World Architects Pledge Zero Carbon by 2050
The International Union of Architects has adopted a measure to eliminate carbon emissions by the midcentury.
The UIA has announced that its members have adopted the 2050 Imperative, which hopes to phase out carbon-emitting buildings by the middle of the century. The move could produce more projects like Ronald Lu and Partners’ Zero-Carbon Building in Hong Kong.
Courtesy Ronald Lu and Partners
Good news came by way of the American Institute of Architects (AIA) last night: The International Union of Architects (UIA), a group representing about 1.3 million architects worldwide and 124 member organizations, announced that it had unanimously adopted the 2050 Imperative, a declaration that supports phasing out all CO2 emissions by the middle of the century. The initiative was drafted by Architecture 2030 and introduced last week by the AIA, at the UIA’s World Congress in Durban, South Africa.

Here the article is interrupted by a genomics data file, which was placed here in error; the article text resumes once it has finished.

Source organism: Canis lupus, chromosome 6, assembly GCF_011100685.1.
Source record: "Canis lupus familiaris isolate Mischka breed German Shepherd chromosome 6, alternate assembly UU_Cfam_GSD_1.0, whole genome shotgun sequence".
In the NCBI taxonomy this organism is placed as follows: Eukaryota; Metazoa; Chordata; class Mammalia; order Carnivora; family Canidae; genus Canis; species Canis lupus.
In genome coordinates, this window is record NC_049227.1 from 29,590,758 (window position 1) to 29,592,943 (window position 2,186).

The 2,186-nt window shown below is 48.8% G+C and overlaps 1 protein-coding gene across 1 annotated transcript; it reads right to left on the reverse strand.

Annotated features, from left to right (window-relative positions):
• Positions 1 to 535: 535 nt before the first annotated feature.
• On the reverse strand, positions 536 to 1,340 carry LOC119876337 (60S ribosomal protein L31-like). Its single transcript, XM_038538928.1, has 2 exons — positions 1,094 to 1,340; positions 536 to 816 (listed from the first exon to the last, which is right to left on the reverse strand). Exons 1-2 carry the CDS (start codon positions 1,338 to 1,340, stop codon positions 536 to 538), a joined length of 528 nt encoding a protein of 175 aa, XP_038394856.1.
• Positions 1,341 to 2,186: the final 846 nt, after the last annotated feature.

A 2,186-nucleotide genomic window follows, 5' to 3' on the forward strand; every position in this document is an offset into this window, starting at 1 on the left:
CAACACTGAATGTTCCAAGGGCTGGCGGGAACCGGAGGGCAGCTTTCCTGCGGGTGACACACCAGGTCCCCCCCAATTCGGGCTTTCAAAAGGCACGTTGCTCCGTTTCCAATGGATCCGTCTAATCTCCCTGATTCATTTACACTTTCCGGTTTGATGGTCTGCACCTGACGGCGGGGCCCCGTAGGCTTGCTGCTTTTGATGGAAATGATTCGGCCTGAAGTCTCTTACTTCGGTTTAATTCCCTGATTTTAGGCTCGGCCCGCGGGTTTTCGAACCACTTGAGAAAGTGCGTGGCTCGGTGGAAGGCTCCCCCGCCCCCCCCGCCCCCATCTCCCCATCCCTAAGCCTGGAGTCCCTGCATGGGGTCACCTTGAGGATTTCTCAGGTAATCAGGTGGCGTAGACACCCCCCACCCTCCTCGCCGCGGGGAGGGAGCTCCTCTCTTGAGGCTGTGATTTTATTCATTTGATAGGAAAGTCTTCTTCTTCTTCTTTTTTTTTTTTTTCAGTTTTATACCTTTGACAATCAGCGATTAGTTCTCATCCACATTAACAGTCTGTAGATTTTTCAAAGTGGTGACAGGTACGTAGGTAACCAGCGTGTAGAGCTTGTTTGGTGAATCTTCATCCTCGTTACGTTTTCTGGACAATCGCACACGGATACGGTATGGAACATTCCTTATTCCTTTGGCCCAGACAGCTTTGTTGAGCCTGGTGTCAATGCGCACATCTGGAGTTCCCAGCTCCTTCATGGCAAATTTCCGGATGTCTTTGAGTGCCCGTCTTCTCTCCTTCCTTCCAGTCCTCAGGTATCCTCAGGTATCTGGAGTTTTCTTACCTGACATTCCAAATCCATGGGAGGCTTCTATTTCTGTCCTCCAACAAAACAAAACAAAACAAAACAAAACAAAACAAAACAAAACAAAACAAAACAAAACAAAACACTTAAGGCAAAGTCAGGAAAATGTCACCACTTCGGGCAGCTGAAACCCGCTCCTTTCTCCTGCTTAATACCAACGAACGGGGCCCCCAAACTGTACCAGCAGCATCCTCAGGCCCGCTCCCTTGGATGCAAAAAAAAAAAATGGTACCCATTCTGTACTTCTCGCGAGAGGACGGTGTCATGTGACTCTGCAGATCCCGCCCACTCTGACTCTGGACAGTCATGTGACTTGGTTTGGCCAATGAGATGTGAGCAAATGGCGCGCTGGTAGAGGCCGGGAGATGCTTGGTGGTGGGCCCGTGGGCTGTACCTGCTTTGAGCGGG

While this is merely a pledge, the list of groups supporting it is truly global in scope. According to Architecture 2030, it includes all of the architecture councils of Europe, Asia, the Americas, and Africa. What’s especially promising here is the participation of The Architecture Society of China and The Indian Institute of Architects. These countries represent more than a third of the world’s population and, given the amount of building occurring there, will most likely play key roles in mitigating climate change. Having their architects support the ambitious goals of the 2050 Imperative sends a powerful, positive message.
The declaration is also particularly well timed for the upcoming UN Climate Change Summit, which kicks off September 23rd. With the declaration, the world’s architecture community—virtually all of it—has committed itself to a fossil-fuel free future. Let’s hope the United Nations and the governments of the world are listening.